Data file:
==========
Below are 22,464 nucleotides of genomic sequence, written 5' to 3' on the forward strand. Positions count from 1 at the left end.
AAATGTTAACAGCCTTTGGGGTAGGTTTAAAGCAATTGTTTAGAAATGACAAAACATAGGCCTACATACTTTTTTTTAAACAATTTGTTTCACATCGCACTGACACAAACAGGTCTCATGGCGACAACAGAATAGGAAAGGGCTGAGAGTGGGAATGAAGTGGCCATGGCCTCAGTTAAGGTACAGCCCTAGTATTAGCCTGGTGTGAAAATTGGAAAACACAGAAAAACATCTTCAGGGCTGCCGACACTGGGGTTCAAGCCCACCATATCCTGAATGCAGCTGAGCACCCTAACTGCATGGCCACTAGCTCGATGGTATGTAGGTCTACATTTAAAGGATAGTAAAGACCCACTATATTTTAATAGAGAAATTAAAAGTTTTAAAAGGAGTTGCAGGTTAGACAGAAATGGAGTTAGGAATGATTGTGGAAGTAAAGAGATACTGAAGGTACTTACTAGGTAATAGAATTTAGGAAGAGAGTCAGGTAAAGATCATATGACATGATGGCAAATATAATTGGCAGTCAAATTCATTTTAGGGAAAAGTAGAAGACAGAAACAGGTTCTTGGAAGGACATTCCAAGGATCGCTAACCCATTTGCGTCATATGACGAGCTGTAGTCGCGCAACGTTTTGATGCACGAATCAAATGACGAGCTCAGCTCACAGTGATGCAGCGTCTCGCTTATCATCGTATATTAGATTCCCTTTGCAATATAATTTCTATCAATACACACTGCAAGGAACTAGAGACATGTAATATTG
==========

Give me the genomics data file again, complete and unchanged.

Below are 22,464 nucleotides of genomic sequence, written 5' to 3' on the forward strand. Positions count from 1 at the left end.
AAATGTTAACAGCCTTTGGGGTAGGTTTAAAGCAATTGTTTAGAAATGACAAAACATAGGCCTACATACTTTTTTTTAAACAATTTGTTTCACATCGCACTGACACAAACAGGTCTCATGGCGACAACAGAATAGGAAAGGGCTGAGAGTGGGAATGAAGTGGCCATGGCCTCAGTTAAGGTACAGCCCTAGTATTAGCCTGGTGTGAAAATTGGAAAACACAGAAAAACATCTTCAGGGCTGCCGACACTGGGGTTCAAGCCCACCATATCCTGAATGCAGCTGAGCACCCTAACTGCATGGCCACTAGCTCGATGGTATGTAGGTCTACATTTAAAGGATAGTAAAGACCCACTATATTTTAATAGAGAAATTAAAAGTTTTAAAAGGAGTTGCAGGTTAGACAGAAATGGAGTTAGGAATGATTGTGGAAGTAAAGAGATACTGAAGGTACTTACTAGGTAATAGAATTTAGGAAGAGAGTCAGGTAAAGATCATATGACATGATGGCAAATATAATTGGCAGTCAAATTCATTTTAGGGAAAAGTAGAAGACAGAAACAGGTTCTTGGAAGGACATTCCAAGGATCGCTAACCCATTTGCGTCATATGACGAGCTGTAGTCGCGCAACGTTTTGATGCACGAATCAAATGACGAGCTCAGCTCACAGTGATGCAGCGTCTCGCTTATCATCGTATATTAGATTCCCTTTGCAATATAATTTCTATCAATACACACTGCAAGGAACTAGAGACATGTAATATTG